Join Konrad Eek for an in-depth discussion in this video Mixing the chemistry to develop film, part of Shooting and Processing Black-and-White Film.
…When you buy your chemicals, they are not ready to use right out of the bottle.…These are all concentrates that are too strong to properly process the film.…It's important that you understand from the very beginning,…there are two very specific types of solutions that we'll discuss.…The first is a stock solution.…The stock solution is as these are a prepared solution that is ready for…dilution to become a working solution.…The working solution is the solution that will actually come in…contact with the film or the paper.…
These actually come as stock solutions and only have to be diluted once.…The same is with, true of the fixture right here.…The hypo clearing agent on the other hand comes as a powder and you use…that powder to create a stock solution and once you've created the stock solution,…your next step from that stock solution will be to create a working solution.…So we're going to start off by creating a stock solution from this powdered fixture.…Step one, and the instructions are right here.…The nice thing about all these products is they come with good instructions,…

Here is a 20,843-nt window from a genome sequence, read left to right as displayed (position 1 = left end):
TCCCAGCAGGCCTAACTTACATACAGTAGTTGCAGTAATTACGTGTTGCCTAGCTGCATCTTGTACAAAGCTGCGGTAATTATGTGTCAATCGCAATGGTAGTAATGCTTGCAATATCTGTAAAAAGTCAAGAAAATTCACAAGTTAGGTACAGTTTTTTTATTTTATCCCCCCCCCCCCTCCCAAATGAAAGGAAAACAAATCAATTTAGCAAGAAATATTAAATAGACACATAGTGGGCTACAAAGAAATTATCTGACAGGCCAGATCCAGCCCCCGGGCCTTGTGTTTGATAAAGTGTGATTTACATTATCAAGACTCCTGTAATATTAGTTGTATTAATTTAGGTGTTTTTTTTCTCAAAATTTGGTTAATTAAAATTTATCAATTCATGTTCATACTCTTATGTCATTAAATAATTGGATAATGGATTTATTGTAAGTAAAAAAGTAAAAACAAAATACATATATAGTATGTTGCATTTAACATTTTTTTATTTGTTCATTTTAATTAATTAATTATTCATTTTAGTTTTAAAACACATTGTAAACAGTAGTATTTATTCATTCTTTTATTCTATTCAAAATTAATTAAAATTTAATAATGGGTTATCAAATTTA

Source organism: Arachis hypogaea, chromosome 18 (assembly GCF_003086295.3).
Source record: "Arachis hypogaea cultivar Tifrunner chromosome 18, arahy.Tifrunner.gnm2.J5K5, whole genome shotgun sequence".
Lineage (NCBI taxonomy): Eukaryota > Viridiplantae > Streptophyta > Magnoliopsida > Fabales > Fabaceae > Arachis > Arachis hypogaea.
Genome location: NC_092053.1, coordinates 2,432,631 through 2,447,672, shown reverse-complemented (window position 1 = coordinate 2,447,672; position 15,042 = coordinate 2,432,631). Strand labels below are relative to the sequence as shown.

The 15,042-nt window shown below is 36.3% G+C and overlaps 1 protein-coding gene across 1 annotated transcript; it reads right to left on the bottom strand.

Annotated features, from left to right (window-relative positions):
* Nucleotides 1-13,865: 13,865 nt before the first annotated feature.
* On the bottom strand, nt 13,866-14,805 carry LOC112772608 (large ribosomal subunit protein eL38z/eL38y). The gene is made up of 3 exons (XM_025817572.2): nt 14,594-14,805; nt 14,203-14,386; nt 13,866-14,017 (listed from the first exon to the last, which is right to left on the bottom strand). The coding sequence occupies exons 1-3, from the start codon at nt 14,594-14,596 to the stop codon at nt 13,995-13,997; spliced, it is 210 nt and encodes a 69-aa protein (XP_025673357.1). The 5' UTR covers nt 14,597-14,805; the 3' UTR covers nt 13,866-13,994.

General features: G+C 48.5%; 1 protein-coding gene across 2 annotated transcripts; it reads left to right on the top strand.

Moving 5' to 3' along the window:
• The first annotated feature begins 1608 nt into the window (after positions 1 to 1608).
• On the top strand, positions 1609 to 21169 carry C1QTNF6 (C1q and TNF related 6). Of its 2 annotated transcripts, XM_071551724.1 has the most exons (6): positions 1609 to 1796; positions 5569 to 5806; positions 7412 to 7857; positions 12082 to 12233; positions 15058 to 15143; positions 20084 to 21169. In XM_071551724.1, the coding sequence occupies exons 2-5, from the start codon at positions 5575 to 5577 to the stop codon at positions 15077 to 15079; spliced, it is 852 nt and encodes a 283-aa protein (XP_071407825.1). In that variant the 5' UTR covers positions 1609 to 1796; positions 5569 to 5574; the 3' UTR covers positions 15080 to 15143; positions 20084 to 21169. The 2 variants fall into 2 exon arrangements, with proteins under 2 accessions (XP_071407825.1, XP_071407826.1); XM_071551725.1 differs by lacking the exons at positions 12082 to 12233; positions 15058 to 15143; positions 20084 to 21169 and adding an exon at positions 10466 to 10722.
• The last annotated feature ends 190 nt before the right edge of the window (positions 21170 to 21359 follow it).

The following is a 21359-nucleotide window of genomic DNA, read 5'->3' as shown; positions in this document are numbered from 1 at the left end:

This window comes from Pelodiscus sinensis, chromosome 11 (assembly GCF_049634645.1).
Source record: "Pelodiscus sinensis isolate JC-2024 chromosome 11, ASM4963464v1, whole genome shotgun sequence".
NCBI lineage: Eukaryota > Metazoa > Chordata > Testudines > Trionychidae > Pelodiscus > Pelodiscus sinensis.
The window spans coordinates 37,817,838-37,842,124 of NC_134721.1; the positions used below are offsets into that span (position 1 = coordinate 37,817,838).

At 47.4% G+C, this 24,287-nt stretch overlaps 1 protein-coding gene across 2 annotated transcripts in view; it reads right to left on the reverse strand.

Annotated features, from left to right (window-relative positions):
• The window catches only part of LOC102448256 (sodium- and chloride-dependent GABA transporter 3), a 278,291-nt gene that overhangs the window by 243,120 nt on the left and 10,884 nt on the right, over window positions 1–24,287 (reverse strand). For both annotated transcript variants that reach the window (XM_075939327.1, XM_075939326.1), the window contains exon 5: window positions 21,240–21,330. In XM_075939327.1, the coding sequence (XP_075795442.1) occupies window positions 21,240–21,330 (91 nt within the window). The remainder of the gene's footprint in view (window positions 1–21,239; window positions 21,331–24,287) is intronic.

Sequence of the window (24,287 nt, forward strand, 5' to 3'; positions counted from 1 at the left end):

Upon returning home, Konrad processes the film, explaining the chemicals involved and sharing insights for getting reliable results. He also describes the negative-scanning process. Finally, to whet your appetite for the other facets of film-based photography, he demonstrates the process of making a silver-gelatin enlargement and offers up some tips on building your own darkroom.
- Exploring film formats, lenses, and cameras
- Loading films
- Shooting black-and-white film
- Working with colored filters and film
- Chemically processing film
- Scanning and storing film
- Enlarging film in a makeshift darkroom